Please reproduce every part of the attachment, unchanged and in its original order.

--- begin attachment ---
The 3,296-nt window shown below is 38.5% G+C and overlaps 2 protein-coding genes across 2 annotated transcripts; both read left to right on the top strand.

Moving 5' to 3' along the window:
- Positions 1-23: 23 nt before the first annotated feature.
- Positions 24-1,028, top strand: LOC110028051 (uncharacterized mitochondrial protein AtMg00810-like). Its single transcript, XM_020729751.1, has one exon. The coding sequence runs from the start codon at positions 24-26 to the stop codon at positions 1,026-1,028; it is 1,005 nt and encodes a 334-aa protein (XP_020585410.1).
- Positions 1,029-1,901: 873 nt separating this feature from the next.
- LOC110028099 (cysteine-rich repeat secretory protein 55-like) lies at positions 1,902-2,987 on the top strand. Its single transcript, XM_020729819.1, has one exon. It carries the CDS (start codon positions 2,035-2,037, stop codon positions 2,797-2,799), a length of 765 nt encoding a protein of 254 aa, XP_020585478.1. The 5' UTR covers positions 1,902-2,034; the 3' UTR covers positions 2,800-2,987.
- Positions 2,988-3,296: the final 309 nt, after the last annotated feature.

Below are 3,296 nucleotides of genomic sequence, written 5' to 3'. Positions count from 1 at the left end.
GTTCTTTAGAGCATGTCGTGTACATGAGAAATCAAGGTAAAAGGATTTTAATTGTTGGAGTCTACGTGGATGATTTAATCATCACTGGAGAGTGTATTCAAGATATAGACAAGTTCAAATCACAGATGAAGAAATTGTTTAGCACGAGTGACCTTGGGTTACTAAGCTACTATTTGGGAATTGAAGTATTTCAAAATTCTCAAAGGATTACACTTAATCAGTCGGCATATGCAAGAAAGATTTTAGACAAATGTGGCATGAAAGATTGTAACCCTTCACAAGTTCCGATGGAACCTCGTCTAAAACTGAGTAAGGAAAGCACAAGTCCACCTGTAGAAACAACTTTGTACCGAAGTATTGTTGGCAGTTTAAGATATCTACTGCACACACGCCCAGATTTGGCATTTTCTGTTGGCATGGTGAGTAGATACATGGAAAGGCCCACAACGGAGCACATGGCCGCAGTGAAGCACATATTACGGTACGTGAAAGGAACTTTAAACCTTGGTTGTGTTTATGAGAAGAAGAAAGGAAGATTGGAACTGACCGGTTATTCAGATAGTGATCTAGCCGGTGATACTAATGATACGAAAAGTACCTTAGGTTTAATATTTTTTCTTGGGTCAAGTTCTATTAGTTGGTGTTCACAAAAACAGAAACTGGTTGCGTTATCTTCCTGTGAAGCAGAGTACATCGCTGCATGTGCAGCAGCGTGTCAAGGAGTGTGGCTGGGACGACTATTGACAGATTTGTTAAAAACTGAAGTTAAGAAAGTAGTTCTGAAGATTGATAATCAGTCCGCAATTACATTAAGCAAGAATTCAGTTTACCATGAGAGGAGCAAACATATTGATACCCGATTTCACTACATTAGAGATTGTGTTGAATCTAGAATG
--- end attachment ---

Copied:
The 3,296-nt window shown below is 38.5% G+C and overlaps 2 protein-coding genes across 2 annotated transcripts; both read left to right on the top strand.

Moving 5' to 3' along the window:
- Positions 1-23: 23 nt before the first annotated feature.
- Positions 24-1,028, top strand: LOC110028051 (uncharacterized mitochondrial protein AtMg00810-like). Its single transcript, XM_020729751.1, has one exon. The coding sequence runs from the start codon at positions 24-26 to the stop codon at positions 1,026-1,028; it is 1,005 nt and encodes a 334-aa protein (XP_020585410.1).
- Positions 1,029-1,901: 873 nt separating this feature from the next.
- LOC110028099 (cysteine-rich repeat secretory protein 55-like) lies at positions 1,902-2,987 on the top strand. Its single transcript, XM_020729819.1, has one exon. It carries the CDS (start codon positions 2,035-2,037, stop codon positions 2,797-2,799), a length of 765 nt encoding a protein of 254 aa, XP_020585478.1. The 5' UTR covers positions 1,902-2,034; the 3' UTR covers positions 2,800-2,987.
- Positions 2,988-3,296: the final 309 nt, after the last annotated feature.

Below are 3,296 nucleotides of genomic sequence, written 5' to 3'. Positions count from 1 at the left end.
GTTCTTTAGAGCATGTCGTGTACATGAGAAATCAAGGTAAAAGGATTTTAATTGTTGGAGTCTACGTGGATGATTTAATCATCACTGGAGAGTGTATTCAAGATATAGACAAGTTCAAATCACAGATGAAGAAATTGTTTAGCACGAGTGACCTTGGGTTACTAAGCTACTATTTGGGAATTGAAGTATTTCAAAATTCTCAAAGGATTACACTTAATCAGTCGGCATATGCAAGAAAGATTTTAGACAAATGTGGCATGAAAGATTGTAACCCTTCACAAGTTCCGATGGAACCTCGTCTAAAACTGAGTAAGGAAAGCACAAGTCCACCTGTAGAAACAACTTTGTACCGAAGTATTGTTGGCAGTTTAAGATATCTACTGCACACACGCCCAGATTTGGCATTTTCTGTTGGCATGGTGAGTAGATACATGGAAAGGCCCACAACGGAGCACATGGCCGCAGTGAAGCACATATTACGGTACGTGAAAGGAACTTTAAACCTTGGTTGTGTTTATGAGAAGAAGAAAGGAAGATTGGAACTGACCGGTTATTCAGATAGTGATCTAGCCGGTGATACTAATGATACGAAAAGTACCTTAGGTTTAATATTTTTTCTTGGGTCAAGTTCTATTAGTTGGTGTTCACAAAAACAGAAACTGGTTGCGTTATCTTCCTGTGAAGCAGAGTACATCGCTGCATGTGCAGCAGCGTGTCAAGGAGTGTGGCTGGGACGACTATTGACAGATTTGTTAAAAACTGAAGTTAAGAAAGTAGTTCTGAAGATTGATAATCAGTCCGCAATTACATTAAGCAAGAATTCAGTTTACCATGAGAGGAGCAAACATATTGATACCCGATTTCACTACATTAGAGATTGTGTTGAATCTAGAATG